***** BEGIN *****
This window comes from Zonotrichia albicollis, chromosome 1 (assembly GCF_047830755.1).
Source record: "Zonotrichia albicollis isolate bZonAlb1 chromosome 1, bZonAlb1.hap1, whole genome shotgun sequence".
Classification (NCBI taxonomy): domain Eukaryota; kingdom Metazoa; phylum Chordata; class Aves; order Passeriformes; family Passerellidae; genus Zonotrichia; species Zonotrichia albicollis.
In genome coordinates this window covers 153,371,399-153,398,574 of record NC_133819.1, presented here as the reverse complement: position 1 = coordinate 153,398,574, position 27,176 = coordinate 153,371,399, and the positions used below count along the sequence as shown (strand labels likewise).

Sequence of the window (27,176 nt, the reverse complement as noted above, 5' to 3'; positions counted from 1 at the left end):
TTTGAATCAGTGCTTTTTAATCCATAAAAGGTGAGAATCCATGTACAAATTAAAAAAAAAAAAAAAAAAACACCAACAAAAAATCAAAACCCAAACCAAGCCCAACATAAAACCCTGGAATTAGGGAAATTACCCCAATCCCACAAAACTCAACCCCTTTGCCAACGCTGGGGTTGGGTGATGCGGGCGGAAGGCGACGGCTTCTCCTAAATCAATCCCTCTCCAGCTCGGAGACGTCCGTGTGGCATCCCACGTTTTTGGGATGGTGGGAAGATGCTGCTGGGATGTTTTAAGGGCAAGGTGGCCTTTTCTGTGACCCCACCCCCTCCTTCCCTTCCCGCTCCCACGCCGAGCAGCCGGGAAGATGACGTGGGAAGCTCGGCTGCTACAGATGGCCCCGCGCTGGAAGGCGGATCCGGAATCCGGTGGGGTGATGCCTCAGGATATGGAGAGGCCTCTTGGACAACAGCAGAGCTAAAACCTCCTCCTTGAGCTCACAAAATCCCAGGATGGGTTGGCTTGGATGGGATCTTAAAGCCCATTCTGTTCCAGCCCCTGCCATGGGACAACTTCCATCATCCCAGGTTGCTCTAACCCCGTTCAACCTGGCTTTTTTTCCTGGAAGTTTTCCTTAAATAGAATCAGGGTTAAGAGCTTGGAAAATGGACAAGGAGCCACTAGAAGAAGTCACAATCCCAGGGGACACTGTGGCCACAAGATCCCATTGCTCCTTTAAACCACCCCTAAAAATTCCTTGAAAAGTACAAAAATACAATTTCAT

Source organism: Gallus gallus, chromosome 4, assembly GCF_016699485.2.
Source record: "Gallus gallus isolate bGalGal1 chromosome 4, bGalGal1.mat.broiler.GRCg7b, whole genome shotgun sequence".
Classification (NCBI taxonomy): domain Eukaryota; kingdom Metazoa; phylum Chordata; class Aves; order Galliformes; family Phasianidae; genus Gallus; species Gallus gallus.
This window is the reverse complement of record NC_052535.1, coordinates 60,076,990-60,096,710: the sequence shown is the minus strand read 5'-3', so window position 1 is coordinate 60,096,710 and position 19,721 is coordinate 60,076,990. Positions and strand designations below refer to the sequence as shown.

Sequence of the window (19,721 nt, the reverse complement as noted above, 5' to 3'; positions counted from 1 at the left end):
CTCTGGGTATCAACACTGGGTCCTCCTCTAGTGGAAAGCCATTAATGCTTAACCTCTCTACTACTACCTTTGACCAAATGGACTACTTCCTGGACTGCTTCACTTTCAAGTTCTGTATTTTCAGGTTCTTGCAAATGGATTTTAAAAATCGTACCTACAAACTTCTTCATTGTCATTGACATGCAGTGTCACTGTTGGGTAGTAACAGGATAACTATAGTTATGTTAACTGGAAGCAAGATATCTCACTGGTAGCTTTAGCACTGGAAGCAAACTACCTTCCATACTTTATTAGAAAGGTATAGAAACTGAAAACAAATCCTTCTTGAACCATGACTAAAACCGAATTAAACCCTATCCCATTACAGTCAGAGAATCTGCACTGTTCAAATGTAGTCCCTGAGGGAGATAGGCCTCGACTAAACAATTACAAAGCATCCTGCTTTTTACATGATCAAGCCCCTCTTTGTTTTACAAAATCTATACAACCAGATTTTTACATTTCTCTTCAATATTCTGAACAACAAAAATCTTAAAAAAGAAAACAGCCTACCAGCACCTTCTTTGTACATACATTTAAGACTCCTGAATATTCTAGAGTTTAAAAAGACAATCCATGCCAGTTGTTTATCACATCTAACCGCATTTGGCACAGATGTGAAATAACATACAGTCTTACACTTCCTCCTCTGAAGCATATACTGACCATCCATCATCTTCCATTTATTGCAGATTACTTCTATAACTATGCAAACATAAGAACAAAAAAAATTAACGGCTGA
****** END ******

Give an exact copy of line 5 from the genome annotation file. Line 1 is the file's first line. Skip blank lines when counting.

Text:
Sequence of the window (27,176 nt, the reverse complement as noted above, 5' to 3'; positions counted from 1 at the left end):